108.(7) No Act of Parliament shall be deemed to amend, add to or repeal or in any way alter any of the provisions of this Constitution unless it does so in express terms. 108.(8) Any suspension, alteration, or repeal of this Constitution other than on the authority of Parliament shall be deemed to be an act of Treason.

108(9) In this section a) references to this Constitution include references to any law that amends or replaces any of the provisions of this Constitution; and

b) references to the alteration of this Constitution or of any Chapter or section of this Constitution include references to the amendment, modification or re- enactment, with or without amendment or modification, of any provision for the time being contained in this Constitution or Chapter or section thereof, the suspension or repeal of any such provision, the making of different provision in lieu of such provision and the addition of new provisions to this Constitution or Chapter or section thereof, and references to the alteration of any particular provision of this Constitution shall be construed likewise.

Your Excellency, clearly, from the face of the Press Release of the NCRA, it has not taken into consideration, critical and essential steps involved in the Registration of Voters such as outlined in the Public Elections Act (Act No 4 of 2012) and which are considered as international best practice.

For example under the Public Elections Act 2012, Registration Officers in charge of registering citizens for the creation of the “National Register of Voters” are special positions requiring specialised supervision; in order for them to determine whether a Sierra Leone citizen is qualified or not qualified to be a Voter.

Furthermore, “National Register of Voters” itself is sub-divided into Wards and a Voter is qualified/disqualified based on which Ward he/she is ‘ordinarily resident’ and such determination as well as other determination of who is a legitimate voter, require specialised supervision by professionals of NEC.

Your Excellency, by Sierra Leone Law and International Best Practice, there should also be conducted a period of Exhibition of Voters List by Ward so as to enable bonafide residents of such Wards to be able to make challenges to any such name freshly registered in that Ward.

Whilst we recognise that NEC may choose to work with NCRA in extracting data to assist them to compile a National Register of Voters, we in the APC are very concerned that the NCRA is so boldly usurping powers of not only NEC but even the statutory powers of the President of Sierra Leone.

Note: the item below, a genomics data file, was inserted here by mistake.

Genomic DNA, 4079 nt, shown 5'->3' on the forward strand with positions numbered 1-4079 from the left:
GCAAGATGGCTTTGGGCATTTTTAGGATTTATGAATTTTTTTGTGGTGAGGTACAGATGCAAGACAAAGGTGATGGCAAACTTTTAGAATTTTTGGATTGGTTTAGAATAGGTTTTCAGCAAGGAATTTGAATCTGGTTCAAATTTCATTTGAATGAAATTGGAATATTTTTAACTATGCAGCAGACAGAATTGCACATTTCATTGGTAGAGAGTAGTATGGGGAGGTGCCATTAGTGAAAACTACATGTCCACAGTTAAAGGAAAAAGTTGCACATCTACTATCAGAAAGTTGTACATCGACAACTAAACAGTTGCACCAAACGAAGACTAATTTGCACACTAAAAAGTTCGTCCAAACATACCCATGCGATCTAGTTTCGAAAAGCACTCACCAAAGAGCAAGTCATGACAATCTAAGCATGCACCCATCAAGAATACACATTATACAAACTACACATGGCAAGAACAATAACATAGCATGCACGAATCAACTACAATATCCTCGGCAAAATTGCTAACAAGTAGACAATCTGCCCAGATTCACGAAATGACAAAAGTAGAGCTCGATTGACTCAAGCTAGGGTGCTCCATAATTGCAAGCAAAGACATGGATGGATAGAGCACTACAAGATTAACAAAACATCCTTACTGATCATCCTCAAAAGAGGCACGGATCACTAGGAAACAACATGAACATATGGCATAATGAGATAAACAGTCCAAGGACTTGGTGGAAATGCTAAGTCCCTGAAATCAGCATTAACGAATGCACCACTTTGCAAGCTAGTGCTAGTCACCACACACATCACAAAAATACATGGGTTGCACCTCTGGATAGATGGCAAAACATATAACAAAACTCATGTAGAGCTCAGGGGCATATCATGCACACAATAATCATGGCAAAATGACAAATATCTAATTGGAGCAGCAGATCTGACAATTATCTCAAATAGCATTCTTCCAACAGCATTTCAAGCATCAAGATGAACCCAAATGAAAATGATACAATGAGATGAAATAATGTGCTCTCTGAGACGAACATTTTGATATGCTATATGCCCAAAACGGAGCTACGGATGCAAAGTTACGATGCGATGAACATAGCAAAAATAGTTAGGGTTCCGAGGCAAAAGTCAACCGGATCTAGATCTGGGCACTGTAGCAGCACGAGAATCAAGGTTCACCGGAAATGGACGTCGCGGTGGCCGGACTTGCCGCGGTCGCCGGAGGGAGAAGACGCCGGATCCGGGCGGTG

Your Excellency, it is now over two years since your predecessor and brother, H.E. Dr. Ernest Bai Koroma made a declaration, through a Statutory Instrument, for the Registration and Verification of Citizens during the 2017 exercise.

By Law, after two years, such a declaration by your predecessor has lapsed and currently, NOBODY ELSE BUT YOU AS THE SITTING PRESIDENT OF SIERRA LEONE can now make such a fresh declaration to your Citizens calling on them to go and register as Voters.

By Law, under Section 170 (7) of the 1991 Constitution, such a declaration should be sent by you to Parliament for a specified number of days before it can take effect.

Your Excellency, the APC has mandated me to write and bring these serious issues of usurpation of Constitutional Dictates and other Laws to your gracious attention in order to have you take swift executive steps to rectify the ongoing usurpations.

Your Excellency, let me end by extending the kind sentiments of our highest esteem for you and your office.

Yours faithfully,

Amb. Dr. Alhaji Osman Foday Yansaneh

National Secretary General, APC.

CC: Speaker of the House of Parliament

CC: PPRC Chairman

CC: NEC Chairman

CC: Diplomatic Community through the Dean of the Diplomatic Corps CC: Inter-Religious Council of Sierra Leone

CC: Citizens of Sierra Leone through the Media CC: Chairman & Leader – APC

CC: All Political Parties Association

CC: Leaders of All Registered Political Parties CC: The Director General NCRA

Guma DG Makes Unassailable Achievements

By Mohamed Jalloh

In less than 2 years since his appointment as the Director General of Guma Valley Water Company (GVWC), Maada Kpenge has made unprecedented achievement in the often-vilified public utility Company. The institution has been running on a deficit over the years but since his assumption into office, revenue collection has been on an upward spiral. In 2019 revenue increased from Le35.3 Billion to Le37.65Billion and collection of water rates improved from Le35.3Billion to Le37.65Billion.

More over the indefatigable Maada Kpenge ensured collection efficiency as to the ratio of billing improved dramatically from 63% in 2018 to 77 % in 2019.

Realizing the communication gaps between the company and the general public, Mr Kpenge instituted a robust customer communications and customer services by announcing outages for emergencies and other planned shut downs.

Under his watch, service reliability has improved tremendously with an important rationing programmed to ensure general accessibility.

Under Mr Kpenge` leadership there has been improved water quality  within acceptable standards, whiles further maintaining 6 months supply of water treatment chemicals and regularly monitoring water quality in the treatment plants throughout the distribution network.